Charlize Theron is one of the more obnoxious woke celebrities, but unfortunately for her, there's a paper trail.
In a recent interview for a Nigerian charity, she denounced the South Africa of her youth.
“I obviously am a white person who benefited from my white privilege,” Theron said of her South African upbringing. “I grew up during the Apartheid era, I benefited from it. These children [today] were all born post-Apartheid era. I feel like it’s my duty to not let them forget and to also let them know that there is [unity], that I am with them, that we are all standing together.”
[Charlize Theron Talks ‘White Privilege,’ Growing Up During Apartheid in South Africa, by Nicholas White, Variety, October 13, 2019]
Yet Miss Theron had a different explanation why she left South Africa in 1996, at least according to People Magazine. After the death of her father (in particularly horrible and tragic circumstances for which she deserves sincere sympathy):
Theron had little time to grieve; with the dismantling of apartheid and the creation of new affirmative action laws, she became convinced “there was no future for a white South African.” One week after turning 16, she accepted an offer from an Italian model scout, and—with her mother’s blessing—headed for Milan. Looking back, she says, “I just ran.”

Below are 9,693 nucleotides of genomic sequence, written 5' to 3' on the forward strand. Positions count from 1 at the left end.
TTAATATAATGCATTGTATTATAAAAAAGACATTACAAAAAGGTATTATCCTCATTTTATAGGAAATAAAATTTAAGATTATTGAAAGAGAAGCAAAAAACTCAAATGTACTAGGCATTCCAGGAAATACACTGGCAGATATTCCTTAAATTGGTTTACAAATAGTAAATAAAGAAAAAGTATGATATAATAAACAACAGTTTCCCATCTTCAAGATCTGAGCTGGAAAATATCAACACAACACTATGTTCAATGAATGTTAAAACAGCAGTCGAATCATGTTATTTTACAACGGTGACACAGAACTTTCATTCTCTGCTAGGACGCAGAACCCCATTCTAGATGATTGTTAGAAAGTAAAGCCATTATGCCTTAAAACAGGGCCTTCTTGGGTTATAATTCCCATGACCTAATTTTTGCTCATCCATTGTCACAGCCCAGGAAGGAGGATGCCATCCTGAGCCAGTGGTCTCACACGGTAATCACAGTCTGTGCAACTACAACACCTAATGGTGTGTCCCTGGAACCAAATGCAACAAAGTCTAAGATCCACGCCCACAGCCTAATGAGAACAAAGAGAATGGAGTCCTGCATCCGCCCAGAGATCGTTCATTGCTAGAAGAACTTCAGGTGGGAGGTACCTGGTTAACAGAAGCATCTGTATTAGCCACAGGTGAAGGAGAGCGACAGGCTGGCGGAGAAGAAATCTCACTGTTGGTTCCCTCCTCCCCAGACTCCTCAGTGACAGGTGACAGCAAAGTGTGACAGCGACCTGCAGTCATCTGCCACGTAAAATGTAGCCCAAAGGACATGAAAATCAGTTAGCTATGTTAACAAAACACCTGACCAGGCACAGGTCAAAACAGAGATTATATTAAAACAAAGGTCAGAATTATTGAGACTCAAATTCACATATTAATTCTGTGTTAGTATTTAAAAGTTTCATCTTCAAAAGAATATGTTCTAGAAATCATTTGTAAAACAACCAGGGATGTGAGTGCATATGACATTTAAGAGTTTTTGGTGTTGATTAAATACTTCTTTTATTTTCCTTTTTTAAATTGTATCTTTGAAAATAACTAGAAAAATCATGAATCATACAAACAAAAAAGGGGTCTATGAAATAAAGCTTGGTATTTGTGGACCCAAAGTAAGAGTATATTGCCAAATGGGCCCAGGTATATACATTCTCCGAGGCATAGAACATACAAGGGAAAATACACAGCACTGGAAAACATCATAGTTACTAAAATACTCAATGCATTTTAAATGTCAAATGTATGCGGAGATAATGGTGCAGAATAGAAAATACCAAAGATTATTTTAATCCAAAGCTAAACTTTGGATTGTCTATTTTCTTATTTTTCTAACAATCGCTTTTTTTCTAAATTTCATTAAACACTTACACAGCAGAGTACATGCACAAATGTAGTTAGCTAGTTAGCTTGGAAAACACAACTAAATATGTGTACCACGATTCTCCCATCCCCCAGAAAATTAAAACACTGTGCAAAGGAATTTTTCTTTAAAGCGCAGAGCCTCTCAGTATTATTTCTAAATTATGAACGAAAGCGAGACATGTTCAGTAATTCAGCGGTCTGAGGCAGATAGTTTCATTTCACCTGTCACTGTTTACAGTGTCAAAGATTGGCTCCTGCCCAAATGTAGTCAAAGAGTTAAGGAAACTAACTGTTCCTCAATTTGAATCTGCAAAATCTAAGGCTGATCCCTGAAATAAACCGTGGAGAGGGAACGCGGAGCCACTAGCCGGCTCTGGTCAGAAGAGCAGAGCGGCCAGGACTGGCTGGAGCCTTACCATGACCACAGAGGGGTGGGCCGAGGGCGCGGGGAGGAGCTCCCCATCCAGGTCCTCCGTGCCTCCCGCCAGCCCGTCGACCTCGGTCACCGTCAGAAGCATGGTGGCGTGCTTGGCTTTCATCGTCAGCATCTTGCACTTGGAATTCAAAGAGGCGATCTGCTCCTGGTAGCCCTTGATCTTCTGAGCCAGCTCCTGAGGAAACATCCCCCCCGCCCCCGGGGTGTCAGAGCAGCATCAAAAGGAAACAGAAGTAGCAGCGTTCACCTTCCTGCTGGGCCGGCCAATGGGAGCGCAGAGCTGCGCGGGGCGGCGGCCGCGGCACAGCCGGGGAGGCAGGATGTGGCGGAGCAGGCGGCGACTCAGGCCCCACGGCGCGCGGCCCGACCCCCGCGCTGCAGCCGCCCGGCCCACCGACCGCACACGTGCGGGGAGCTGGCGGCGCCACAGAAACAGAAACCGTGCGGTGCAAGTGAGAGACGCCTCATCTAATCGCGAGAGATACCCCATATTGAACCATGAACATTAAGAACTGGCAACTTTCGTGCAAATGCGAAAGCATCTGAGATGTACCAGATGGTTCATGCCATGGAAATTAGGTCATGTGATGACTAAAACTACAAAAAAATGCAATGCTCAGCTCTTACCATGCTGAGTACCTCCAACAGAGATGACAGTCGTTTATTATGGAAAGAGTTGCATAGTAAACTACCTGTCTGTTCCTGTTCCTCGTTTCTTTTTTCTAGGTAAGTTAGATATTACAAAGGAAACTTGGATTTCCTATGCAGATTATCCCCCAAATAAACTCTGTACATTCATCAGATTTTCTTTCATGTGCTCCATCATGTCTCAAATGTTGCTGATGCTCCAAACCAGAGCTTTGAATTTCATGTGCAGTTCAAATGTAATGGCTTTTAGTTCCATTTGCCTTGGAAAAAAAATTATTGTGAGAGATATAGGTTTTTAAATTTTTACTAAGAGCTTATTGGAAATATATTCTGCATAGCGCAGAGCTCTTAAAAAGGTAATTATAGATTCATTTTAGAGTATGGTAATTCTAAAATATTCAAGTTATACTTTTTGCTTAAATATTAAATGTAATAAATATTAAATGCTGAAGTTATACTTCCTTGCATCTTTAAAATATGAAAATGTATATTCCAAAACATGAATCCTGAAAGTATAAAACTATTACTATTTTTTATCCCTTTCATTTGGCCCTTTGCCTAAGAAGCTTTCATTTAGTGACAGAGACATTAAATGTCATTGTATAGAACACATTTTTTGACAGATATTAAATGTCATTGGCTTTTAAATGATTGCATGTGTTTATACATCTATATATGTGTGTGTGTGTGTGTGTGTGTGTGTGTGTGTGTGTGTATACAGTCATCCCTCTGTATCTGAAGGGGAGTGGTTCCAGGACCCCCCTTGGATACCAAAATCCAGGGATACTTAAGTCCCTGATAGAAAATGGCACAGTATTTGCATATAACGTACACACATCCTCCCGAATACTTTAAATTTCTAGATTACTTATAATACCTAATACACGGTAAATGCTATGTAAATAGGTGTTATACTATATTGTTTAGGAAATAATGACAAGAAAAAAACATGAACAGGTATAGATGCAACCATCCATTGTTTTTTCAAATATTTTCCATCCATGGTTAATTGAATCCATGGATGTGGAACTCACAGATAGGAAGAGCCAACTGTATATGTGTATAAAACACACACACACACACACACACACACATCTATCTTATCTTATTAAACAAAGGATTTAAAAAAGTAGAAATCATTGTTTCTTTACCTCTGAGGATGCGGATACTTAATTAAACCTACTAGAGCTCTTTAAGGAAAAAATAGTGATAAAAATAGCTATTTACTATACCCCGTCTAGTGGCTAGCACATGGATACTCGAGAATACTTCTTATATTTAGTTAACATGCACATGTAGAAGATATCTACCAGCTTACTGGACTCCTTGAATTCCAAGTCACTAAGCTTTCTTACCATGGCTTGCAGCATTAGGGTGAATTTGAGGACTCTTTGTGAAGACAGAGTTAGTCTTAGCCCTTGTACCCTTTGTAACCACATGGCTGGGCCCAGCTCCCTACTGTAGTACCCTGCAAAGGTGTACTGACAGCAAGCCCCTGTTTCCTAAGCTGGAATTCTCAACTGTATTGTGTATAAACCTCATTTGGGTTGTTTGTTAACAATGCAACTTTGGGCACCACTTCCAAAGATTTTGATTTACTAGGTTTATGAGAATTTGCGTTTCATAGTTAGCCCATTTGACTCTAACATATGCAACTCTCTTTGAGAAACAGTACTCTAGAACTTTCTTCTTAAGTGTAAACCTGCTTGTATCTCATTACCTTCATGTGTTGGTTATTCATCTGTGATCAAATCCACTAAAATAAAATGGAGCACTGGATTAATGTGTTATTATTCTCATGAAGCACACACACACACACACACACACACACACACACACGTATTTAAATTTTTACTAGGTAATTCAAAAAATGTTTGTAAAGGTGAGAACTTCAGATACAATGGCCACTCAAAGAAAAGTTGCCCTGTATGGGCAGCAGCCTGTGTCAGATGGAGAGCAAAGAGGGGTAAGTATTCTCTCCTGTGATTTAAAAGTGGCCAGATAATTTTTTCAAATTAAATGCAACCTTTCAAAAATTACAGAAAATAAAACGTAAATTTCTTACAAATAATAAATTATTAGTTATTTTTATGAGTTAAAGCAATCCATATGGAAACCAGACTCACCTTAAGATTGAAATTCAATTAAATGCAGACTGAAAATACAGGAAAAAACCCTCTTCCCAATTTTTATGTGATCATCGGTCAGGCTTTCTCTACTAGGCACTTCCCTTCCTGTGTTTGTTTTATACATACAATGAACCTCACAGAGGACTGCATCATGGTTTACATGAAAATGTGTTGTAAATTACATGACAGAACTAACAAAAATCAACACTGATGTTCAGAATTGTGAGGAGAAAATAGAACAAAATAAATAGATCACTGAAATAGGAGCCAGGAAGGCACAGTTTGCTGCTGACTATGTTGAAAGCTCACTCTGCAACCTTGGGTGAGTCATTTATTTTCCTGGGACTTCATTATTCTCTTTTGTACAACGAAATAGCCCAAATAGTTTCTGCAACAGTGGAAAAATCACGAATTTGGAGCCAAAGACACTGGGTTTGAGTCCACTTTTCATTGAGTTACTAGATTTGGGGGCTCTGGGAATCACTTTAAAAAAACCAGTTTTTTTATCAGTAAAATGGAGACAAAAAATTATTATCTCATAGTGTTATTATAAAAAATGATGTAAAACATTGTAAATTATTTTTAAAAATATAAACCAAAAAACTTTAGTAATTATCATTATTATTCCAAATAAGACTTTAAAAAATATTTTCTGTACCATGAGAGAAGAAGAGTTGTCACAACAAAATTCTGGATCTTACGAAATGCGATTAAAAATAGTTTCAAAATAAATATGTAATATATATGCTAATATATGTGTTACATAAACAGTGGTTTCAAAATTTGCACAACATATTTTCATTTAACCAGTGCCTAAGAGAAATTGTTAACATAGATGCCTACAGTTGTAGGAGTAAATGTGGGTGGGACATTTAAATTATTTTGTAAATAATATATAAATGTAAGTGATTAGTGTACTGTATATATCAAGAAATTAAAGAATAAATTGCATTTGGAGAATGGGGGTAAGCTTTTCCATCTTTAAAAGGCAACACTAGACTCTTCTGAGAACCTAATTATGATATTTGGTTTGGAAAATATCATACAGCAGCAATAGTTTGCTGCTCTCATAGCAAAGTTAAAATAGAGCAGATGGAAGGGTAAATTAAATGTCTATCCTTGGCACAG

[That Thing She Does, by Dan Jewel, October 14, 1996]
"Running away" is what most white people do when faced with the reality of diversity. Like Miss Theron, they also feel entitled to lecture those who are trapped behind about their inherent privilege, evil, and racism. Yet it's rare that you have the truth laid out so obviously in black and white.
Meanwhile, Nigeria has bigger problems with the new and improved South Africa of today. South Africans citizens have an unfortunate desire to attack and murder Nigerian immigrants.
At least 12 people were killed and more than 700 arrested after gangs in Johannesburg and Pretoria attacked foreign-owned stores and stalls, looting and burning the small businesses and attacking some shopkeepers.
Outbreaks of violence against Nigerians and citizens of other African nations have regularly erupted in South Africa in recent years, with some in the country accusing foreigners of taking their jobs or of committing crimes like peddling illegal drugs.
[South Africa Vows to Crack Down on Violence Against Nigerians, New York Times, October 3, 2019]
Don't worry. The two countries are setting up an "early warning system" to prevent these attacks [Nigeria, South Africa to set up early warning system over attacks, by Victoria Schneider, Al Jazeera, October 3, 2019]. Of course, as South Africa is a country where the police can't even seem to keep track of their own guns, it's doubtful this will be very effective [More than 4000 police service guns lost in past six years, IOL, August 12, 2019].
But what does Charlize Theron care? She got out. Now that it's safe, she can engage in ritualistic denunciation of white privilege, while the South Africans left behind, black and white, continue to suffer.